Making cross-platform MEX files

I’ve received a few emails recently regarding some packages I submitted on Matlab Central that include C code to be compiled into a MEX file. I’ve always developed MEX files with GCC on Linux and my understanding of C is rudimentary. I wasn’t too sure what was necessary to get them to compile on Windows with Visual Studio C++. Users reported that VC++ was giving tons of compilation errors.

Turns out it’s pretty straightforward. The C compiler in VS wants variables to be declared at the top of functions. It’s a very annoying limitation. The solution is change the extension of every .c file to .cpp to get it to compile with the C++ compiler, which has no such limitation. Obviously you’ll need to change #include statements accordingly. C++ is not a strict subset of C, but unless you’re doing something fancy it should compile as is. A nice side effect is that you no longer need to use the -std=c99 flag in GCC to get it to accept C++ // style comments.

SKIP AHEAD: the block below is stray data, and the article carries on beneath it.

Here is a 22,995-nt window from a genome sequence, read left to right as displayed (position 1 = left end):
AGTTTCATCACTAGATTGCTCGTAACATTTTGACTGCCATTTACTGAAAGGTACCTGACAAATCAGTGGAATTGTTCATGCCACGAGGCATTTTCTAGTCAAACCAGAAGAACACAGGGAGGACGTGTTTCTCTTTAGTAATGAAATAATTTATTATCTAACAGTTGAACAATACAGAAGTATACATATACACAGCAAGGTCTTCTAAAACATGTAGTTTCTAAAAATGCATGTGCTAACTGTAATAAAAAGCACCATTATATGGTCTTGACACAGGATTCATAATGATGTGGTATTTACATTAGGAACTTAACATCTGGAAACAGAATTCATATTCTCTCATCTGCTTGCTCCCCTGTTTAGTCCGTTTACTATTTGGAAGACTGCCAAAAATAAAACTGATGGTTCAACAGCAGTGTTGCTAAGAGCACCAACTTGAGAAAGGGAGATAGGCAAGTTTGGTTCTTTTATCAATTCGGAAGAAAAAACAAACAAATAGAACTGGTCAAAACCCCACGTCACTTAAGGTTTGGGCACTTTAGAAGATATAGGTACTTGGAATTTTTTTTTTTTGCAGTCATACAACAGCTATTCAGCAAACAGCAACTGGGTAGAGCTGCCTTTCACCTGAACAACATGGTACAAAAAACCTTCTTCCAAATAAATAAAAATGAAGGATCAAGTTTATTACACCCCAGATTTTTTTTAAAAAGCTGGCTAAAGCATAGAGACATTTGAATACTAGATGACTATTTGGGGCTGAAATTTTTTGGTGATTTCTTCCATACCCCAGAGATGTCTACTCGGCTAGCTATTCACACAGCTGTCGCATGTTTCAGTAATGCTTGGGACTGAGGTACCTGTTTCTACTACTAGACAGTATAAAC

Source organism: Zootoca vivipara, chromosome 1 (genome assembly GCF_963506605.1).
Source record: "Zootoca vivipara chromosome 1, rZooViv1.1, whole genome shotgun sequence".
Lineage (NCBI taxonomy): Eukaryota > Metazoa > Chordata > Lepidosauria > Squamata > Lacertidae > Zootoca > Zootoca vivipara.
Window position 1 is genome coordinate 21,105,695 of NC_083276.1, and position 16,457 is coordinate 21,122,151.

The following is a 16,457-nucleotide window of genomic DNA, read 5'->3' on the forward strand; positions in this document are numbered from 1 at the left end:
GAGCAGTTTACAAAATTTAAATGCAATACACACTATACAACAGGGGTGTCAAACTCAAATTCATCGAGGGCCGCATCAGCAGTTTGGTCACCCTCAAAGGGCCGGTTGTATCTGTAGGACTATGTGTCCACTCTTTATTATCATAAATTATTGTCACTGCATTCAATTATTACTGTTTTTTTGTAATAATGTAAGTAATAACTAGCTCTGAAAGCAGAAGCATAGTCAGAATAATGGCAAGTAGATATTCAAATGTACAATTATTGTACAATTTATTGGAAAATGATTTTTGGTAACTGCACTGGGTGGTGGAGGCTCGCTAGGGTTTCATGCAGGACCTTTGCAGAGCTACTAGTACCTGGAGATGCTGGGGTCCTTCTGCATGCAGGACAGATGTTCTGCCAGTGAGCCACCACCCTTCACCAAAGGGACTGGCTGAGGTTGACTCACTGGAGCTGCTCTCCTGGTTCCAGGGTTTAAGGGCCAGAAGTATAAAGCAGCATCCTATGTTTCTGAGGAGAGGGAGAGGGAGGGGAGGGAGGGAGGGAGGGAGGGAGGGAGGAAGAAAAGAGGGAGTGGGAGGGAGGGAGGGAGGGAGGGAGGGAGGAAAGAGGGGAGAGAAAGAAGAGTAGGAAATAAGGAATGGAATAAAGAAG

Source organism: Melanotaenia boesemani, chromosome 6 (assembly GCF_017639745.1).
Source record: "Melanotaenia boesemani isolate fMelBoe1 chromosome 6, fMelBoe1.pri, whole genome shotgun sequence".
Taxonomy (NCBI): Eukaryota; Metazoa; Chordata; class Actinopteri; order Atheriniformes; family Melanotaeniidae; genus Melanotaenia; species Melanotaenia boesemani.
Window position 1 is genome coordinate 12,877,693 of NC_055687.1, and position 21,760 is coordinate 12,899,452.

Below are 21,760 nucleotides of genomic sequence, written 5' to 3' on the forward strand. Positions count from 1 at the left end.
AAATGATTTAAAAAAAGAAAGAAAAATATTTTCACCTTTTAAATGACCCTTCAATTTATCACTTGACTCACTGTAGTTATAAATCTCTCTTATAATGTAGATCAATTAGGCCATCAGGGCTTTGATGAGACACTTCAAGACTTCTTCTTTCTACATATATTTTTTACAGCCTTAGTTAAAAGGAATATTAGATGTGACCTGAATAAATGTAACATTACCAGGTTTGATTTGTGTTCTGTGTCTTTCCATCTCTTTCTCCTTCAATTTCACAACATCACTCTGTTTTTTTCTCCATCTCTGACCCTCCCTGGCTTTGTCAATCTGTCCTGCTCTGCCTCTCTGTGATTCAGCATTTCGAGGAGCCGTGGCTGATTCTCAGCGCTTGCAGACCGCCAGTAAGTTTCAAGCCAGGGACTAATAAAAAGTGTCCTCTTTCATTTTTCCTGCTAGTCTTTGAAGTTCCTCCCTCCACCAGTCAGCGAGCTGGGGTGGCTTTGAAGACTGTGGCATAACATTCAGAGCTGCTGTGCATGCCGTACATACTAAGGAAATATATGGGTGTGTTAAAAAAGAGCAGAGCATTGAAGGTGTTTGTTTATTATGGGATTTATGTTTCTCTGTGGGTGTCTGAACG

I’ve updated mexme accordingly, so you can generate cross-platform MEX files with only a rudimentary understanding of C.

Some other gotchas include differing definitions of various numeric types across platforms (including 32-bit vs. 64-bit). The trick here is to type all non-doubles using the constant that the Mathworks define in mex.h:

REAL32_T //AKA single
REAL64_T //AKA double


Assuming your code is plain jane C code that should be enough to get it to work.

If the mex file includes file IO or some other Linux-specific feature, you will need to do more work. You can try compiling with MinGW or Cygwin. There’s a package on SourceForge called gnumex that will get that running. Or you could use macros to select the appropriate OS-specific functions.

On a related note, you will want to get into the habit of using mwSize and mwIndex to refer to the sizes and index of a matrix, which will enable compatibility with -largeArrayDims.

2 thoughts on “Making cross-platform MEX files

  1. whaaaat you mean to say you declare variables willy-nilly? for shame. it’s the bad influence of learning to program in matlab first, I’d guess. It makes it that much harder to figure out what’s going on when you want to look through code months later and try to understand what variable is being declared as what.

    (every programming book I’ve read tries to drill this into students)

    1. You’re trolling, right? Ctrl+F or use a decent IDE (Eclipse or VS). If you can’t figure out what a variable is for months later, it’s because your code is 1) poorly engineered and 2) poorly documented.

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